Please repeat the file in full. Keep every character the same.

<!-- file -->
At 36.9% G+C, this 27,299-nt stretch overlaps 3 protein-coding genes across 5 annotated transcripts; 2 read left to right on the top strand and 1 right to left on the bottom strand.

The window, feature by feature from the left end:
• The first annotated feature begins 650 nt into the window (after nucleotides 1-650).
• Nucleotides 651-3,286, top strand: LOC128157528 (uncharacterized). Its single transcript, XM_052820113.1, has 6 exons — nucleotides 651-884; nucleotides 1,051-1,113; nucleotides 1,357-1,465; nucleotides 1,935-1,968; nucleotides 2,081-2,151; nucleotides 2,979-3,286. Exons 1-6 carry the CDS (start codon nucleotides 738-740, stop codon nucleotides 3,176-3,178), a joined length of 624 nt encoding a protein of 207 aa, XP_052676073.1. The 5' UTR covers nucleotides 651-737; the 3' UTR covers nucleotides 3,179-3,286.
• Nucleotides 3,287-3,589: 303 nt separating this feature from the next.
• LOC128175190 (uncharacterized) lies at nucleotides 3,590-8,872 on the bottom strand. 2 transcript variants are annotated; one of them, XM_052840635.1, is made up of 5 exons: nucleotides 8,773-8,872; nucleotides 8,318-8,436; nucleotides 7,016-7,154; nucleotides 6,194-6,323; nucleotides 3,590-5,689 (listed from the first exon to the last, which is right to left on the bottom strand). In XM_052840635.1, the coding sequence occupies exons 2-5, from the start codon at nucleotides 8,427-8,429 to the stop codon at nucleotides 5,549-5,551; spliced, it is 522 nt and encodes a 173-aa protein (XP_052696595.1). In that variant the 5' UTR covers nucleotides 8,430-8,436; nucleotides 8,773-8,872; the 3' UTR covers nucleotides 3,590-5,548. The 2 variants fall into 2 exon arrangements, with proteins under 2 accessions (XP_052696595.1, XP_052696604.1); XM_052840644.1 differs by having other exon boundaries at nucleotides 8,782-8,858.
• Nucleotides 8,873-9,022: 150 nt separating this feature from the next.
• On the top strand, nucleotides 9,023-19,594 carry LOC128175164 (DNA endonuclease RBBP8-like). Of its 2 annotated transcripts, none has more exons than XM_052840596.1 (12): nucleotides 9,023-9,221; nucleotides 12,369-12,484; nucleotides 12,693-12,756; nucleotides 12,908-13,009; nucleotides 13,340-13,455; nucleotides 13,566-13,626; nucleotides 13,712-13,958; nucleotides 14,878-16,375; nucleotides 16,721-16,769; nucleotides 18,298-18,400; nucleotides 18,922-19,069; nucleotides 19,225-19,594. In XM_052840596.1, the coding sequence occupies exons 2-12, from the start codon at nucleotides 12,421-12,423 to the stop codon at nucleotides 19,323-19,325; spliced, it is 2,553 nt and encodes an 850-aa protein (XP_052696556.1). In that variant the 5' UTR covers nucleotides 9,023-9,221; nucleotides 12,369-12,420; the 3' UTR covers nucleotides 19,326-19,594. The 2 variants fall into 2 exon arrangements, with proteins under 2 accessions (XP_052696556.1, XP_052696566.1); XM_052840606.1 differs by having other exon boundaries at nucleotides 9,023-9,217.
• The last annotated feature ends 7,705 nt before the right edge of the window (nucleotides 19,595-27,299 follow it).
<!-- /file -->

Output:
At 36.9% G+C, this 27,299-nt stretch overlaps 3 protein-coding genes across 5 annotated transcripts; 2 read left to right on the top strand and 1 right to left on the bottom strand.

The window, feature by feature from the left end:
• The first annotated feature begins 650 nt into the window (after nucleotides 1-650).
• Nucleotides 651-3,286, top strand: LOC128157528 (uncharacterized). Its single transcript, XM_052820113.1, has 6 exons — nucleotides 651-884; nucleotides 1,051-1,113; nucleotides 1,357-1,465; nucleotides 1,935-1,968; nucleotides 2,081-2,151; nucleotides 2,979-3,286. Exons 1-6 carry the CDS (start codon nucleotides 738-740, stop codon nucleotides 3,176-3,178), a joined length of 624 nt encoding a protein of 207 aa, XP_052676073.1. The 5' UTR covers nucleotides 651-737; the 3' UTR covers nucleotides 3,179-3,286.
• Nucleotides 3,287-3,589: 303 nt separating this feature from the next.
• LOC128175190 (uncharacterized) lies at nucleotides 3,590-8,872 on the bottom strand. 2 transcript variants are annotated; one of them, XM_052840635.1, is made up of 5 exons: nucleotides 8,773-8,872; nucleotides 8,318-8,436; nucleotides 7,016-7,154; nucleotides 6,194-6,323; nucleotides 3,590-5,689 (listed from the first exon to the last, which is right to left on the bottom strand). In XM_052840635.1, the coding sequence occupies exons 2-5, from the start codon at nucleotides 8,427-8,429 to the stop codon at nucleotides 5,549-5,551; spliced, it is 522 nt and encodes a 173-aa protein (XP_052696595.1). In that variant the 5' UTR covers nucleotides 8,430-8,436; nucleotides 8,773-8,872; the 3' UTR covers nucleotides 3,590-5,548. The 2 variants fall into 2 exon arrangements, with proteins under 2 accessions (XP_052696595.1, XP_052696604.1); XM_052840644.1 differs by having other exon boundaries at nucleotides 8,782-8,858.
• Nucleotides 8,873-9,022: 150 nt separating this feature from the next.
• On the top strand, nucleotides 9,023-19,594 carry LOC128175164 (DNA endonuclease RBBP8-like). Of its 2 annotated transcripts, none has more exons than XM_052840596.1 (12): nucleotides 9,023-9,221; nucleotides 12,369-12,484; nucleotides 12,693-12,756; nucleotides 12,908-13,009; nucleotides 13,340-13,455; nucleotides 13,566-13,626; nucleotides 13,712-13,958; nucleotides 14,878-16,375; nucleotides 16,721-16,769; nucleotides 18,298-18,400; nucleotides 18,922-19,069; nucleotides 19,225-19,594. In XM_052840596.1, the coding sequence occupies exons 2-12, from the start codon at nucleotides 12,421-12,423 to the stop codon at nucleotides 19,323-19,325; spliced, it is 2,553 nt and encodes an 850-aa protein (XP_052696556.1). In that variant the 5' UTR covers nucleotides 9,023-9,221; nucleotides 12,369-12,420; the 3' UTR covers nucleotides 19,326-19,594. The 2 variants fall into 2 exon arrangements, with proteins under 2 accessions (XP_052696556.1, XP_052696566.1); XM_052840606.1 differs by having other exon boundaries at nucleotides 9,023-9,217.
• The last annotated feature ends 7,705 nt before the right edge of the window (nucleotides 19,595-27,299 follow it).